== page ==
This is contrary to what many referring customers believe, and it is common for a medical specialist such as an orthopaedic surgeon or occupational and environmental physician to provide opinion on a worker’s fitness for work through an independent medical examination.

The Evaluation:

During a Functional Capacity Assessment the practitioner observes physical and behavioural responses to determine an individual’s safe capacity to perform the inherent role requirements. 

For FCEs relating to physical injuries or conditions, physical testing is performed which mimics the job demands (i.e. manual handling – overhead reach, lifting, pushing etc) to assess the functional ability of the individual.

For FCEs relating to psychological conditions, psychological testing is undertaken to evaluate an individual’s cognitive capacity to perform their tasks at work. The specific testing used will evaluate the individual’s ability to manage the cognitive tasks and psychosocial demands of their role.

A Functional Capacity Assessment commonly includes: 

  • Strength testing through weightlifting, pushing/pulling objects, or carrying items.
  • Endurance/sustained physical activity like walking or climbing stairs for a set time.
  • Flexibility to determine the range of motion in different joints through reaching, bending, or twisting exercises.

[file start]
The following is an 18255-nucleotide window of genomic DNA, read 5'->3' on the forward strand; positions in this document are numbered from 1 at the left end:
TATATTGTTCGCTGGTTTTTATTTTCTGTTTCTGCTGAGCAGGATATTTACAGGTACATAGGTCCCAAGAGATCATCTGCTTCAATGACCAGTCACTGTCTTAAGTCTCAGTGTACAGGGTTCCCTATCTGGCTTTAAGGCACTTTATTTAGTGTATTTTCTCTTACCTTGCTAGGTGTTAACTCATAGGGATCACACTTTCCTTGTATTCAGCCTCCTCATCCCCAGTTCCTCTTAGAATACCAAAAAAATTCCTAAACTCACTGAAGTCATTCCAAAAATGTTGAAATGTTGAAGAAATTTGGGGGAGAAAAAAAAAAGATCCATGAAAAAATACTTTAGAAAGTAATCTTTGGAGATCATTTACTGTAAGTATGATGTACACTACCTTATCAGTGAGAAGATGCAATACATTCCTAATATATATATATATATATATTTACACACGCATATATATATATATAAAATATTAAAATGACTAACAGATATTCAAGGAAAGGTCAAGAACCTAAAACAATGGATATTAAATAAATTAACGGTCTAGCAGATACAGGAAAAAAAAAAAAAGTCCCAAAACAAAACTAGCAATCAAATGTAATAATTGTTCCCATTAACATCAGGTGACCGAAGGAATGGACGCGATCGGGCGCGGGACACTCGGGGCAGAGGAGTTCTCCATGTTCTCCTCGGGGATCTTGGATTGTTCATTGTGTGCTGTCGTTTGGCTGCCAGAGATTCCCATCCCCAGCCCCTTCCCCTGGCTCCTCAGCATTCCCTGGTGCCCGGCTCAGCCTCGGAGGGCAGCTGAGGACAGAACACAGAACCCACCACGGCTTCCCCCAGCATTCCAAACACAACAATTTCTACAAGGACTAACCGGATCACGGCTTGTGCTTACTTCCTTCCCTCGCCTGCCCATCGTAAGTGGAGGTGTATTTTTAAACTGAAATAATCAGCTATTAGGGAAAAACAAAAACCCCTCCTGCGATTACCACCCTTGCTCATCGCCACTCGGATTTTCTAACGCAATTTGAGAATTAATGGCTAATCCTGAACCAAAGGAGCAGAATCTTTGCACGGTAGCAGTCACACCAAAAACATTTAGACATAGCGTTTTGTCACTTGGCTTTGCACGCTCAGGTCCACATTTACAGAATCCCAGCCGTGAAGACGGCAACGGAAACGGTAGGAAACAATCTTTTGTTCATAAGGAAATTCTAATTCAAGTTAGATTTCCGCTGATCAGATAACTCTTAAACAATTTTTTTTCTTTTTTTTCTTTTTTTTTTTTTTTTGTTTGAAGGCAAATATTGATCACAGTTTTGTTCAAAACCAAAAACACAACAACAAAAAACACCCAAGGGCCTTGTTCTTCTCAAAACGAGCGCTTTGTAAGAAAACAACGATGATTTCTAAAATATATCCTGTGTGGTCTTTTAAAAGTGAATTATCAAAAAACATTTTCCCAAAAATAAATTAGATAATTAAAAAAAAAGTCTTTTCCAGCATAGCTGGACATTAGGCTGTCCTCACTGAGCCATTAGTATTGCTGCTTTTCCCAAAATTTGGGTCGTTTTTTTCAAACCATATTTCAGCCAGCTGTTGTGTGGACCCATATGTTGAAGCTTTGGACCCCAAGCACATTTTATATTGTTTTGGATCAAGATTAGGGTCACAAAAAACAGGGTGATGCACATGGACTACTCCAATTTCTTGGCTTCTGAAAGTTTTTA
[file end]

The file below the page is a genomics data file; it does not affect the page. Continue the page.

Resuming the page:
• Maintaining balance tasks, such as walking on a balance beam or catching objects.
  • Fine motor skills such as writing or manipulating small objects.
  • Cardiovascular fitness through the measuring of blood pressure at rest and after activity.
  • Manual handling technique through demonstrated lifting and task completion.

The practitioner considers the position description, job demands and clinical findings to help determine an individual’s:

  • Fitness for duty / work capacity
  • Ability to safely return to work including hours per day / week
  • Suitability for alternative roles
  • Suitable duties and graduated return to work plans
  • Alternative duties or role modifications
  • Ergonomic and equipment needs
  • Ability to meet job demands as part of a recruitment process (pre-employment) or following injury or illness (work related or non-work related)
  • Rehabilitation and treatment needs.

Matching Abilities with Job Demands